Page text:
CloudCatalyst Survey about Cloud Computing Trends

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The EU CloudCatalyst initiative invites you to participate in a survey about cloud computing trends. You can influence over the CloudCatalyst project by collaborating on the identification of existing challenges for Cloud expansion as well as on the definition of new market opportunities. The survey will produce detailed information about the main barriers to cloud adoption in order to help entrepreneurs, researchers, and software developers create value-added Cloud solutions and services.

To take the survey, click the link:

https://www.surveymonkey.com/s/3GHCM9K

The deadline for filling in the survey is 22 July 2014. The results of the survey will be shared (for free) with all the respondents.

Cloud Catalyst is an initiative funded by the European Commission that aims to provide useful tools to foster the adoption of Cloud Computing in Europe. CloudCatalyst will set up a cross-border advice and support service targeting two main groups:

  1. Software developers, researchers, start-ups, and other Cloud entrepreneurs interested in accelerating the development and deployment of Cloud Computing and internet services
  2. End-users from large industries, SMEs, and public entities interested in knowing how to benefit from the implementation of Cloud solutions.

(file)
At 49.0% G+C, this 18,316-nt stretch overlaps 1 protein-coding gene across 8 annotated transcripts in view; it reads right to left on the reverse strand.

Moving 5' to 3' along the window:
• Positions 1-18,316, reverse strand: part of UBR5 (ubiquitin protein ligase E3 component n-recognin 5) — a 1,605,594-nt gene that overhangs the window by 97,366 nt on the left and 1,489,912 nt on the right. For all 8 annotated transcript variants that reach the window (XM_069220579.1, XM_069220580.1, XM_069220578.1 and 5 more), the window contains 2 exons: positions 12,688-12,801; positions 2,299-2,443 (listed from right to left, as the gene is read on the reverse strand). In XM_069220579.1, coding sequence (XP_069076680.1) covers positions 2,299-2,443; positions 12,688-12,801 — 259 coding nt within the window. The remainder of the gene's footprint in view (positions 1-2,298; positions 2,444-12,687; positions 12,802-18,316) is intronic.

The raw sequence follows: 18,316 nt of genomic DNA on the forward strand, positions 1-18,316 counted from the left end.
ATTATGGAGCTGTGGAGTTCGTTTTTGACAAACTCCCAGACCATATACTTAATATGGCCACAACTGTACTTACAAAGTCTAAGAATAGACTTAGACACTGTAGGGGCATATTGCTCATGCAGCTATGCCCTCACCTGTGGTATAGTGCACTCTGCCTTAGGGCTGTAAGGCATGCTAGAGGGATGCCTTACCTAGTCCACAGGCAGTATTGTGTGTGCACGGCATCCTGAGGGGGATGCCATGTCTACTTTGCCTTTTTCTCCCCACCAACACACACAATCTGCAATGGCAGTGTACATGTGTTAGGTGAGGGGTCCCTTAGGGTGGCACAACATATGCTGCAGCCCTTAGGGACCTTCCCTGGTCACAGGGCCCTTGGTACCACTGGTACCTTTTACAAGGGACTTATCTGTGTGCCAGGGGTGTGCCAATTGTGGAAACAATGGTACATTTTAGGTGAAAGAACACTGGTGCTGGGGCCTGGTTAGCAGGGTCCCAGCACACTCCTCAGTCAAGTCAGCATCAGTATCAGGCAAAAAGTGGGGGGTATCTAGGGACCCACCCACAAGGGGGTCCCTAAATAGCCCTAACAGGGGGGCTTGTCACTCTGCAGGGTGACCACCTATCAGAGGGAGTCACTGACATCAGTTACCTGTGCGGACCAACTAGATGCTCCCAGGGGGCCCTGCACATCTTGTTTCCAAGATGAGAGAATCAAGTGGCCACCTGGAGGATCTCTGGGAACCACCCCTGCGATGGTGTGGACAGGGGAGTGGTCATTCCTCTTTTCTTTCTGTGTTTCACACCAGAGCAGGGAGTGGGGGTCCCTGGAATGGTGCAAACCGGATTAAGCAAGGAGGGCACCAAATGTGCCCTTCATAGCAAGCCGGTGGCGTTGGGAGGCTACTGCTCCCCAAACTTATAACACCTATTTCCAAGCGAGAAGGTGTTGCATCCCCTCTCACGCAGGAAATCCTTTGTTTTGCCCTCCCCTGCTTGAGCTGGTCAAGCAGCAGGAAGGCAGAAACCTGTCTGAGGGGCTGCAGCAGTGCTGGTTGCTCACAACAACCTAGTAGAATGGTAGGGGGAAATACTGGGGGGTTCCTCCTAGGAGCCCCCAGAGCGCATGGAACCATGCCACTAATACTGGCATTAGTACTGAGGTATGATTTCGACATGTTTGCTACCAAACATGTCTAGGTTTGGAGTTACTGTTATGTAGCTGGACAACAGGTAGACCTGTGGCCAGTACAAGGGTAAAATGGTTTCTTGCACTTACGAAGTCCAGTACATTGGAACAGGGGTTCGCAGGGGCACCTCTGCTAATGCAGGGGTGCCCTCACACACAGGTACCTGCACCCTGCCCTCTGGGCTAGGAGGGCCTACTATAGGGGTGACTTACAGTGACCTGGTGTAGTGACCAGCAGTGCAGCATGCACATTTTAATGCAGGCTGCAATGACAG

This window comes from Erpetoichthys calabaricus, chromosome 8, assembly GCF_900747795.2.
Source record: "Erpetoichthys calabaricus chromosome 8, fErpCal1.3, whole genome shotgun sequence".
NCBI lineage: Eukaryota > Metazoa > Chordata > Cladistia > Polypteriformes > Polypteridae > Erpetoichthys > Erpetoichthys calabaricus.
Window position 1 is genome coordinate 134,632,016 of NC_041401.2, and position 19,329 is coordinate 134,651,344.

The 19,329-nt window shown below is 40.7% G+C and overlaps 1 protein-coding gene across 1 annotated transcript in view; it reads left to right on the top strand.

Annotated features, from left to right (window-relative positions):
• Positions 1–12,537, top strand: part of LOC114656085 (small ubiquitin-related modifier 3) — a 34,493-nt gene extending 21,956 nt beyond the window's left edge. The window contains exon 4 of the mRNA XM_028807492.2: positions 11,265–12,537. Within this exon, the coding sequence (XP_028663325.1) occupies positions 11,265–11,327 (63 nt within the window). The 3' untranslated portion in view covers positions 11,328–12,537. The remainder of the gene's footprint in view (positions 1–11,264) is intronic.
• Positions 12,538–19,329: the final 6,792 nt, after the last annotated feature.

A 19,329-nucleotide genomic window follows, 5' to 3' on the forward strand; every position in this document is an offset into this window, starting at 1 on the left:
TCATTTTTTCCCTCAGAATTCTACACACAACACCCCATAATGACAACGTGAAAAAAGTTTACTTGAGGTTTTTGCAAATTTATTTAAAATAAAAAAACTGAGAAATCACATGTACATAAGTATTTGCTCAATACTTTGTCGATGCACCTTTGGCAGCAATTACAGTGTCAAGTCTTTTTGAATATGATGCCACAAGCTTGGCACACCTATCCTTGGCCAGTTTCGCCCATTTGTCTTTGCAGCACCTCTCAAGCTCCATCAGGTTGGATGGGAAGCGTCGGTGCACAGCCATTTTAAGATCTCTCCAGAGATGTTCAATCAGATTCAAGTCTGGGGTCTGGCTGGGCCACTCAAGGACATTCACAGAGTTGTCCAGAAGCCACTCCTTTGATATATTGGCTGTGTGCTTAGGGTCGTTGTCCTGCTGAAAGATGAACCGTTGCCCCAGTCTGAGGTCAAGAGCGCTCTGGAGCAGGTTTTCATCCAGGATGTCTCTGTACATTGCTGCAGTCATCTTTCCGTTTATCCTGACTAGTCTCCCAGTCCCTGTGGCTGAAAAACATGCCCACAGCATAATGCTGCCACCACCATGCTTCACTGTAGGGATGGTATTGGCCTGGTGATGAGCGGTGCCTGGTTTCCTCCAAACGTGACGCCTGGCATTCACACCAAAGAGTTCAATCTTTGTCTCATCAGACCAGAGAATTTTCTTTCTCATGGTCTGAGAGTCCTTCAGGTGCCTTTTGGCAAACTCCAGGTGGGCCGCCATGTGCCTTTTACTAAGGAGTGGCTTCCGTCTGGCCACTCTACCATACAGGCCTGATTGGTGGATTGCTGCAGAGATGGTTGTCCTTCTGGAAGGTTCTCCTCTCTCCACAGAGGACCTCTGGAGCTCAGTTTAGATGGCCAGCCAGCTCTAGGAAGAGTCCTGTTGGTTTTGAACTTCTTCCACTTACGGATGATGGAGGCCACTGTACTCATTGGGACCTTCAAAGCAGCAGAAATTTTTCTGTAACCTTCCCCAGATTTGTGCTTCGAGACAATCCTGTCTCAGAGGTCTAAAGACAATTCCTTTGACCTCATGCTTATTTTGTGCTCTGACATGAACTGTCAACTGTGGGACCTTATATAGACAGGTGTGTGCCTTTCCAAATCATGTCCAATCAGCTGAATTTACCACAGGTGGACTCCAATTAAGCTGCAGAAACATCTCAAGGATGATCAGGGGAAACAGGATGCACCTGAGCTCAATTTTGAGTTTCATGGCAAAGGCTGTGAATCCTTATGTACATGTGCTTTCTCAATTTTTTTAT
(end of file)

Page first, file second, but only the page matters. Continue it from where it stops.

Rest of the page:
On behalf of the CloudCatalyst Team,

Thank you in advance for your participation!

CloudCatalyst.eu

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Aftermath of the TechDays in Florida and Bay Area

We have had a great time in OpenNebula Cloud TechDays of the past weeks:

We had the chance to share the new features in OpenNebula 4.6 and the upcoming releases with all the attendess and have them build a fully working private cloud in just a matter of hours. Cloud computing has never been this easy!

But that’s not everything, we had really interesting talks, ranging from PaaS solutions based on OpenNebula: Megam – Cloud orchestrator for OpenNebula, open hardware iniciatives which are a great match for OpenNebula: OCP Open Rack, the renowned distributed object-store: Ceph for Cloud and Virtualization environments and more use cases.

So a big thank you all, for coming and attending the event, for your great feedback and excitement.

And of course big thanks to the hosts: TransUnion|TLOxp and Hyve Solutions for their amazing hospitality, organization and making these events a success!

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Foreman Integration

Firing up a new virtual machine is smooth, straightforward and often done in just seconds, but to reach this point you have to invest some time and effort in setting up a nice and reliable cloud environment. There are a lot of things to do. You have to prepare some images having a operating system installed, you have to take care about your DNS records, put some SSH Keys into your fresh virtual machine and install some useful software on top of it like an Apache web-server etc. For automating these tasks OpenNebula does provide hooks and contextualization for it.